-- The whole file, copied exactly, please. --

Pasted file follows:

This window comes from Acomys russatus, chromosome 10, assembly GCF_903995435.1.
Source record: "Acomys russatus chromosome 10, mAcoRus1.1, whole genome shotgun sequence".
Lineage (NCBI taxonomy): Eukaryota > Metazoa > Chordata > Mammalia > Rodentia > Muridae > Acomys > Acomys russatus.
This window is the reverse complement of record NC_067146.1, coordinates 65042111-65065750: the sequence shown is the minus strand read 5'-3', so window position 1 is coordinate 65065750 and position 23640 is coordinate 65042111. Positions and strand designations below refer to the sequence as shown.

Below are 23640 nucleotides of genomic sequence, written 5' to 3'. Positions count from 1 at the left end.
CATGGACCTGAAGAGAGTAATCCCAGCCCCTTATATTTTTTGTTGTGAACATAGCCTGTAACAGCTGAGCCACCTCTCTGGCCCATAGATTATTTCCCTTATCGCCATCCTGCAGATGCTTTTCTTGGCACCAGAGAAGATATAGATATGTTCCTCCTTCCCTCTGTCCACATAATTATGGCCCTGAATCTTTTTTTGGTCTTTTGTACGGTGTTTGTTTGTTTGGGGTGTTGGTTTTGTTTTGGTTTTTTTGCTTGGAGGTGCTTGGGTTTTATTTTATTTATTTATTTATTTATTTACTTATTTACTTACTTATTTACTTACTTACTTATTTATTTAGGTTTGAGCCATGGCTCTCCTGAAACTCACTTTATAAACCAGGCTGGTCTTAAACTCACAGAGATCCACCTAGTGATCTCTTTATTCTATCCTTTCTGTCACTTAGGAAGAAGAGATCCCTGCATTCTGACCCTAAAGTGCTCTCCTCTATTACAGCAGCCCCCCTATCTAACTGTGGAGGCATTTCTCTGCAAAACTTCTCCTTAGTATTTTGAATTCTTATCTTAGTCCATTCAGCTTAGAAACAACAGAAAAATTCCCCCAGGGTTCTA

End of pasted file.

This window comes from Acomys russatus, chromosome 10, assembly GCF_903995435.1.
Source record: "Acomys russatus chromosome 10, mAcoRus1.1, whole genome shotgun sequence".
Lineage (NCBI taxonomy): Eukaryota > Metazoa > Chordata > Mammalia > Rodentia > Muridae > Acomys > Acomys russatus.
This window is the reverse complement of record NC_067146.1, coordinates 65042111-65065750: the sequence shown is the minus strand read 5'-3', so window position 1 is coordinate 65065750 and position 23640 is coordinate 65042111. Positions and strand designations below refer to the sequence as shown.

Below are 23640 nucleotides of genomic sequence, written 5' to 3'. Positions count from 1 at the left end.
CATGGACCTGAAGAGAGTAATCCCAGCCCCTTATATTTTTTGTTGTGAACATAGCCTGTAACAGCTGAGCCACCTCTCTGGCCCATAGATTATTTCCCTTATCGCCATCCTGCAGATGCTTTTCTTGGCACCAGAGAAGATATAGATATGTTCCTCCTTCCCTCTGTCCACATAATTATGGCCCTGAATCTTTTTTTGGTCTTTTGTACGGTGTTTGTTTGTTTGGGGTGTTGGTTTTGTTTTGGTTTTTTTGCTTGGAGGTGCTTGGGTTTTATTTTATTTATTTATTTATTTATTTACTTATTTACTTACTTATTTACTTACTTACTTATTTATTTAGGTTTGAGCCATGGCTCTCCTGAAACTCACTTTATAAACCAGGCTGGTCTTAAACTCACAGAGATCCACCTAGTGATCTCTTTATTCTATCCTTTCTGTCACTTAGGAAGAAGAGATCCCTGCATTCTGACCCTAAAGTGCTCTCCTCTATTACAGCAGCCCCCCTATCTAACTGTGGAGGCATTTCTCTGCAAAACTTCTCCTTAGTATTTTGAATTCTTATCTTAGTCCATTCAGCTTAGAAACAACAGAAAAATTCCCCCAGGGTTCTA